Microsoft released the Windows 8 Release Preview (RP) — the next big step in its seemingly never-ending journey to get on store shelves — bringing new features, improved apps and more polish to the whole experience.
Except it’s totally not a surprise. Ever since a leak of the new version appeared on a Chinese website, unnamed “sources” have come forward to spill the beans that the RP was coming today, and Microsoft itself even reportedly let the cat out of the bag early with a blog post, which it quickly took down. Oops.
A lightning recap: Microsoft is re-inventing Windows. Windows 8 radically alters the experience with a highly visual interface called Metro. Metro is loaded with rectangular iconography that maintains a consistent look and experience across apps — and it also happens to be ideal for touchscreens, like tablets.
If such massive change sounds scary, you can take heart that the familiar desktop environment is always a click away from Metro. Microsoft is rolling out Windows 8 in stages: The first was last fall’s Developer Preview, then the Consumer Preview in February, and now it’s time for the Release Preview. This will be followed by the full-on “here it is, folks” General Release, expected this fall (no formal date has been announced).
First impressions weren’t so great, since the machine’s touchpad was incapable of clicking on the “Accept” button on the terms of service page that first appears when you switch on the machine. After futzing with keyboard commands for a while, I was able to get past it, and the touchpad had no more problems. Hopefully it was just a bug with our machine.
The touchpad may have been a little buggy because that’s one area that’s much improved. Microsoft has added some new touchpad gestures to Windows 8. You’ll actually have to download the drivers for them separately from the RP download, but they include very useful tools like being able to call up the “charms” menu by sliding in from the right edge — exactly how it works on a tablet. I criticized the Consumer Preview for the keyboard-and-mouse interface not quite working the same way as the touch experience, and this mitigates the problem a little.
The special drivers also add the ever-popular ability to perform two-finger scrolling. The feature is extremely useful, proving popular on MacBooks and many Windows 7 machines. However, the implementation is incomprehensible.
Here’s why: Metro’s entire design aesthetic is based on scrolling horizontally. Why, then, when I scroll up and down, does the screen scroll left to right? This is an insane choice. It puts the experience at odds with the vertically scrolling pages you’ll encounter in Internet Explorer, and it’s totally inconsistent from app to app: To scroll horizontally, you sometimes gesture up/down (People, Photos), side-to-side (the Start screen) or both (Finance).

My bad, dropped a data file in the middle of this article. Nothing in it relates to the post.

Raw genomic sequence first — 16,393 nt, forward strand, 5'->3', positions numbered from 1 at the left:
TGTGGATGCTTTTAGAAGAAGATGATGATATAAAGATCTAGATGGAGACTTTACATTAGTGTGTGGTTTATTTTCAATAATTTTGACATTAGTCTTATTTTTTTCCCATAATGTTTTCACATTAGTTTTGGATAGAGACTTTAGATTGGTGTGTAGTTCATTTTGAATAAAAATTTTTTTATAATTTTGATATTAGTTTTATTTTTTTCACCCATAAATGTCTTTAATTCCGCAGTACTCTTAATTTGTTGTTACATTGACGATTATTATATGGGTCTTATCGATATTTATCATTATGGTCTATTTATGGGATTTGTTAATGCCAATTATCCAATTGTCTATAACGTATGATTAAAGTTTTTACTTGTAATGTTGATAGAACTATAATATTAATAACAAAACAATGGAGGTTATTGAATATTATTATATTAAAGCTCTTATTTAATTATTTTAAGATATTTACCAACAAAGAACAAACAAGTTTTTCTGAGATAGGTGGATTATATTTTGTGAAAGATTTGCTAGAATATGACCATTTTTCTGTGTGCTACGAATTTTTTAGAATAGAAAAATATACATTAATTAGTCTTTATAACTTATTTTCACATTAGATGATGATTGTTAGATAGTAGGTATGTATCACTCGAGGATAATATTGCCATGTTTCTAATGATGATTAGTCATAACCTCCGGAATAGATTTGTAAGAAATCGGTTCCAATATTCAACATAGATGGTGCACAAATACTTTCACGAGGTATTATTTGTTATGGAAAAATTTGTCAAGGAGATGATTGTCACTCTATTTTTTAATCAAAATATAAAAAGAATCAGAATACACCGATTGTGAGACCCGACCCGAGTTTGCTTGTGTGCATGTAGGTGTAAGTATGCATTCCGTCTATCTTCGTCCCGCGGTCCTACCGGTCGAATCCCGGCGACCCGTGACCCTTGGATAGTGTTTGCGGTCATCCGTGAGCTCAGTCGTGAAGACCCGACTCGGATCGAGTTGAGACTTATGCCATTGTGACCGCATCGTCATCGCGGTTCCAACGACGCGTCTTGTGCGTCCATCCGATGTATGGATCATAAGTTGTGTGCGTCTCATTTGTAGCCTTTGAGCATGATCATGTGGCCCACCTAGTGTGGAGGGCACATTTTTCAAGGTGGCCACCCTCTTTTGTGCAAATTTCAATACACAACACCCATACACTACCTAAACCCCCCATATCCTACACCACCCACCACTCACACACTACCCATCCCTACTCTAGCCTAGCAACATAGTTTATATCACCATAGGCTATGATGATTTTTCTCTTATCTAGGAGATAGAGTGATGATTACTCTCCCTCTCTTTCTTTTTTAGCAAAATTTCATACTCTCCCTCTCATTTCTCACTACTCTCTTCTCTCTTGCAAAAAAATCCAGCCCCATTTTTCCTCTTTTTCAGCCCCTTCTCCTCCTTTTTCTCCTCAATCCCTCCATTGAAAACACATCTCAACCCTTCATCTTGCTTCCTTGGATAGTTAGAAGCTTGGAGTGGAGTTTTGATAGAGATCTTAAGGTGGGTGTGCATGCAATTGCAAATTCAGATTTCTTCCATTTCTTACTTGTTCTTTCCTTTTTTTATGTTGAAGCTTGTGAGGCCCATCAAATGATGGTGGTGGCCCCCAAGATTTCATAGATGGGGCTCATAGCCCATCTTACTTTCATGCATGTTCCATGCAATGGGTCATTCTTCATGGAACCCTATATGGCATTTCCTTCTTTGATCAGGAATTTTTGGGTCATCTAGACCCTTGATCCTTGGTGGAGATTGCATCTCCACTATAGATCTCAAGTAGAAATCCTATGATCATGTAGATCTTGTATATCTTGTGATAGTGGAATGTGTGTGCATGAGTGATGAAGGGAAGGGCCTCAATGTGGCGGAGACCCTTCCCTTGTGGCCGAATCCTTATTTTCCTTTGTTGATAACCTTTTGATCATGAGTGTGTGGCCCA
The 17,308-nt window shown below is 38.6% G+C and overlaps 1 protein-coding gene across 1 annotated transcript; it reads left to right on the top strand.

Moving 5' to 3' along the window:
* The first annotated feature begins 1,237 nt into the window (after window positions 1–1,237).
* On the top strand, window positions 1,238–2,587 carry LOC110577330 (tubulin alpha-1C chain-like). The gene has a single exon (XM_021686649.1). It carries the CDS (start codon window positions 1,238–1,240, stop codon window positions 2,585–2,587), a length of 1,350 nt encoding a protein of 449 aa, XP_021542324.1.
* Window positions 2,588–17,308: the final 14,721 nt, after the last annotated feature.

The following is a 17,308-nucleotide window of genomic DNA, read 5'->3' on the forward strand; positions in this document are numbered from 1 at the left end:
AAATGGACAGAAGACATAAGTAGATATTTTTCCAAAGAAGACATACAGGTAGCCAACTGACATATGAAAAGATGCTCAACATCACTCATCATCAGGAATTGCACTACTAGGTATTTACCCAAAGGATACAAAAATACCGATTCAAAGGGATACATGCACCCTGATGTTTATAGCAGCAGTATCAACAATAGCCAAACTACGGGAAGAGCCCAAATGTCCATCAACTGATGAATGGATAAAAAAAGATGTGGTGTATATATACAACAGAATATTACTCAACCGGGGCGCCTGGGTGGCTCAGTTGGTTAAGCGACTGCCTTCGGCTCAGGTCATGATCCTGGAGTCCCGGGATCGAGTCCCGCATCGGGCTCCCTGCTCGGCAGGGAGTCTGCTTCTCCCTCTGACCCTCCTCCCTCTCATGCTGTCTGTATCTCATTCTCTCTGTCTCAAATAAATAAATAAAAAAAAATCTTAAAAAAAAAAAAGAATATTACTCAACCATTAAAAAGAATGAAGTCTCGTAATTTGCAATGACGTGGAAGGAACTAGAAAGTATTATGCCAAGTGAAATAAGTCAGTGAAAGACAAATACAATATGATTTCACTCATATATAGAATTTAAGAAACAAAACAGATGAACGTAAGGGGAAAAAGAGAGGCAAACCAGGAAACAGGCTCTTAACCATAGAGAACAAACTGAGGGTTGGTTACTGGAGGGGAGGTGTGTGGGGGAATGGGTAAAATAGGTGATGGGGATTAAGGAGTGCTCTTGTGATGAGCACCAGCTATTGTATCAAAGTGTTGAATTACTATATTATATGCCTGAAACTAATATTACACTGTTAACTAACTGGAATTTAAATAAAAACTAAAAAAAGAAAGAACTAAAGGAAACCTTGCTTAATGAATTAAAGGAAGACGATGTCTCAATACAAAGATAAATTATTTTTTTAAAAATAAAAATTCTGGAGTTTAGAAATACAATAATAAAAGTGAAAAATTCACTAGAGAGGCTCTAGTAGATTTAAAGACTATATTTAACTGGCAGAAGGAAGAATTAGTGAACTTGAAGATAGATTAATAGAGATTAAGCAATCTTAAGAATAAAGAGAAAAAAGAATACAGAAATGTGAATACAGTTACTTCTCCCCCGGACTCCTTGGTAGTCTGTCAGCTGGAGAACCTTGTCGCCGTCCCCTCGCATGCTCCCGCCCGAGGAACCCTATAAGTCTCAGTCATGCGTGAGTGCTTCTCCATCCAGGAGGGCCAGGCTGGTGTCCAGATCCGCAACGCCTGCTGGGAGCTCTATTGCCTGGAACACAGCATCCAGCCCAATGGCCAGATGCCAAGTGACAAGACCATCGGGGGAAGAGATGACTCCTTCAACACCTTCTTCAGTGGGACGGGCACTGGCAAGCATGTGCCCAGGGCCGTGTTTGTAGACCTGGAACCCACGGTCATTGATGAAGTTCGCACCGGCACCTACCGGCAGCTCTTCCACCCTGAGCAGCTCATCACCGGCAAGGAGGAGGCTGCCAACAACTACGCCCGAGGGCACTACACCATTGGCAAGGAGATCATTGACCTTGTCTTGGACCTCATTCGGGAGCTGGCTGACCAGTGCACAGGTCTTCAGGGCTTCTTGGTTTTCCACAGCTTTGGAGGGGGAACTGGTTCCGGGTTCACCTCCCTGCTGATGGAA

If there’s a setting that can restore order to this chaos, I didn’t find it. Microsoft really should sort this out before General Release — I can see it being a real turn-off for casual users. (Update: Microsoft says two-fingered scrolling isn’t supposed to work this way, and it would release updated drivers. In the final build, horizontal scrolling will be purely side-to-side.)
Internet Explorer Upgrade
Finally, there’s Internet Explorer 10, Microsoft’s in-house web browser, which adds a couple of interesting features. First, Microsoft has added a strip of frequently visited and pinned/bookmarked sites that appear when you begin typing in a URL.
Potentially more useful, however, is “Flip Ahead,” which adds an arrow (only visible if your mouse is close by) to the right of the screen. The arrow looks at Bing user activity and page data and actually tries to predict the most likely page you want to go to.
This would be very handy for, say, articles split among multiple pages — that is, if it actually took you to the next page. In my brief test with a few multi-page articles from Slate, it did nothing of the kind, but perhaps it just needs tweaking (and more user data).
Most important, IE10 now has Flash compatibility built in. However, as Microsoft explained to me, this does not mean that every Flash site will render properly. Since IE in Metro uses a customized version of Flash that Microsoft worked directly with Adobe to create, sites need to submit themselves for approval to work with IE10. Microsoft said it’s already taken care of big Flash sites (like YouTube) and more are getting added to the bucket.
Windows 8: Almost Fully Formed
With the Release Preview, Windows 8 enters its final stretch toward release, ready or not. There’s clearly lots of polish here, and Microsoft has good reason to be proud. One great example: In addition to the many features I’ve outlined here, the RP adds the ability for Wi-Fi passwords to travel with your Windows Live ID. That means if you ever borrow your friend’s Windows tablet or switch machines, you won’t have to input the network passwords for your home router, local coffee shop, etc. It’s a nice convenience that I hope is stolen by Android and iOS quickly.
Nonetheless, I’m still bothered by some of the basic interface issues (like the inconsistent scrolling). Windows isn’t just the OS for work machines — about 90% of the world’s computers run it. That means this thing has to be idiot-proof, or users will hurry to exit Metro for the traditional desktop.
That would be a shame, since there’s a lot to love in Metro; it just needs a perfectionist’s touch. There’s still time. Windows 8 may be close to the finish line, but whether or not it scores a win probably depends more on what happens in the next few months than even Microsoft thinks.